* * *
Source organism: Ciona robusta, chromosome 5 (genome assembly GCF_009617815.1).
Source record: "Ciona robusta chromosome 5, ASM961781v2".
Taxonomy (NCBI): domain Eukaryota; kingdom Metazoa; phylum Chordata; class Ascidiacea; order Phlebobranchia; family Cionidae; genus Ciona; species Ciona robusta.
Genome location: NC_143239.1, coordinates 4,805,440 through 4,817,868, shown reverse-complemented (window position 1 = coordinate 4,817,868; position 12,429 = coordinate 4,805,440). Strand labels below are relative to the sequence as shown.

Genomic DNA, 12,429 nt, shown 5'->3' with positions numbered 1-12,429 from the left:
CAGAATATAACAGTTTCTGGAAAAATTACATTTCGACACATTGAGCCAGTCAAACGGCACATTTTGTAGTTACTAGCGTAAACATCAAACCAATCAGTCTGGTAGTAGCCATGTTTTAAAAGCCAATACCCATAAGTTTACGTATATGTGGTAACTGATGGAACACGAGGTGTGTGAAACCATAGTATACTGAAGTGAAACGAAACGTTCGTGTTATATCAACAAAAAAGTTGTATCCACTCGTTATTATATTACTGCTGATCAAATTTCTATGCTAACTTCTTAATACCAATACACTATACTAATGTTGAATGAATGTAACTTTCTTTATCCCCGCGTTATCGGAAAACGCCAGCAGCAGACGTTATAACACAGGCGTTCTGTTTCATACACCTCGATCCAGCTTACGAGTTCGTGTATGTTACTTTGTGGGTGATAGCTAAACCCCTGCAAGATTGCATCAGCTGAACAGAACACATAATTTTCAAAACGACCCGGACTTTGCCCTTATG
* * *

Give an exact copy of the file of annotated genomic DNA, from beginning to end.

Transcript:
Source organism: Ciona robusta, chromosome 5 (genome assembly GCF_009617815.1).
Source record: "Ciona robusta chromosome 5, ASM961781v2".
Taxonomy (NCBI): domain Eukaryota; kingdom Metazoa; phylum Chordata; class Ascidiacea; order Phlebobranchia; family Cionidae; genus Ciona; species Ciona robusta.
Genome location: NC_143239.1, coordinates 4,805,440 through 4,817,868, shown reverse-complemented (window position 1 = coordinate 4,817,868; position 12,429 = coordinate 4,805,440). Strand labels below are relative to the sequence as shown.

Genomic DNA, 12,429 nt, shown 5'->3' with positions numbered 1-12,429 from the left:
CAGAATATAACAGTTTCTGGAAAAATTACATTTCGACACATTGAGCCAGTCAAACGGCACATTTTGTAGTTACTAGCGTAAACATCAAACCAATCAGTCTGGTAGTAGCCATGTTTTAAAAGCCAATACCCATAAGTTTACGTATATGTGGTAACTGATGGAACACGAGGTGTGTGAAACCATAGTATACTGAAGTGAAACGAAACGTTCGTGTTATATCAACAAAAAAGTTGTATCCACTCGTTATTATATTACTGCTGATCAAATTTCTATGCTAACTTCTTAATACCAATACACTATACTAATGTTGAATGAATGTAACTTTCTTTATCCCCGCGTTATCGGAAAACGCCAGCAGCAGACGTTATAACACAGGCGTTCTGTTTCATACACCTCGATCCAGCTTACGAGTTCGTGTATGTTACTTTGTGGGTGATAGCTAAACCCCTGCAAGATTGCATCAGCTGAACAGAACACATAATTTTCAAAACGACCCGGACTTTGCCCTTATG